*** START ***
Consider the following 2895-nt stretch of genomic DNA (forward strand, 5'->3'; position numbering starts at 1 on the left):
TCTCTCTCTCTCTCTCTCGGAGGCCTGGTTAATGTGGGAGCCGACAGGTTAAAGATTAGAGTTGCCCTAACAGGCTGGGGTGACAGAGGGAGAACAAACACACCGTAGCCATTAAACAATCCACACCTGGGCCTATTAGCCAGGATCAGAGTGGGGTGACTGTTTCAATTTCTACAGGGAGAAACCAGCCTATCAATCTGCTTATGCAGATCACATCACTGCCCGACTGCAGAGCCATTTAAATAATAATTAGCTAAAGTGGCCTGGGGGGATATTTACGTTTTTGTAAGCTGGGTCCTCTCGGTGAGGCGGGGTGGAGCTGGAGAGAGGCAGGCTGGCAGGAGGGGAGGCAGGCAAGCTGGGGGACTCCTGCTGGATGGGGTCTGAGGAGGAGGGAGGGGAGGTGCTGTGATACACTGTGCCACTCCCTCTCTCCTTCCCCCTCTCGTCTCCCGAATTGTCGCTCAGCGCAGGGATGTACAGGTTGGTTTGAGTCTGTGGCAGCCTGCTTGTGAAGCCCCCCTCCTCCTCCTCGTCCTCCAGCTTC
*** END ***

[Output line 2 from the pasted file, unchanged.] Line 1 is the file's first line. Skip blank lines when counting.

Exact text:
TCTCTCTCTCTCTCTCTCGGAGGCCTGGTTAATGTGGGAGCCGACAGGTTAAAGATTAGAGTTGCCCTAACAGGCTGGGGTGACAGAGGGAGAACAAACACACCGTAGCCATTAAACAATCCACACCTGGGCCTATTAGCCAGGATCAGAGTGGGGTGACTGTTTCAATTTCTACAGGGAGAAACCAGCCTATCAATCTGCTTATGCAGATCACATCACTGCCCGACTGCAGAGCCATTTAAATAATAATTAGCTAAAGTGGCCTGGGGGGATATTTACGTTTTTGTAAGCTGGGTCCTCTCGGTGAGGCGGGGTGGAGCTGGAGAGAGGCAGGCTGGCAGGAGGGGAGGCAGGCAAGCTGGGGGACTCCTGCTGGATGGGGTCTGAGGAGGAGGGAGGGGAGGTGCTGTGATACACTGTGCCACTCCCTCTCTCCTTCCCCCTCTCGTCTCCCGAATTGTCGCTCAGCGCAGGGATGTACAGGTTGGTTTGAGTCTGTGGCAGCCTGCTTGTGAAGCCCCCCTCCTCCTCCTCGTCCTCCAGCTTC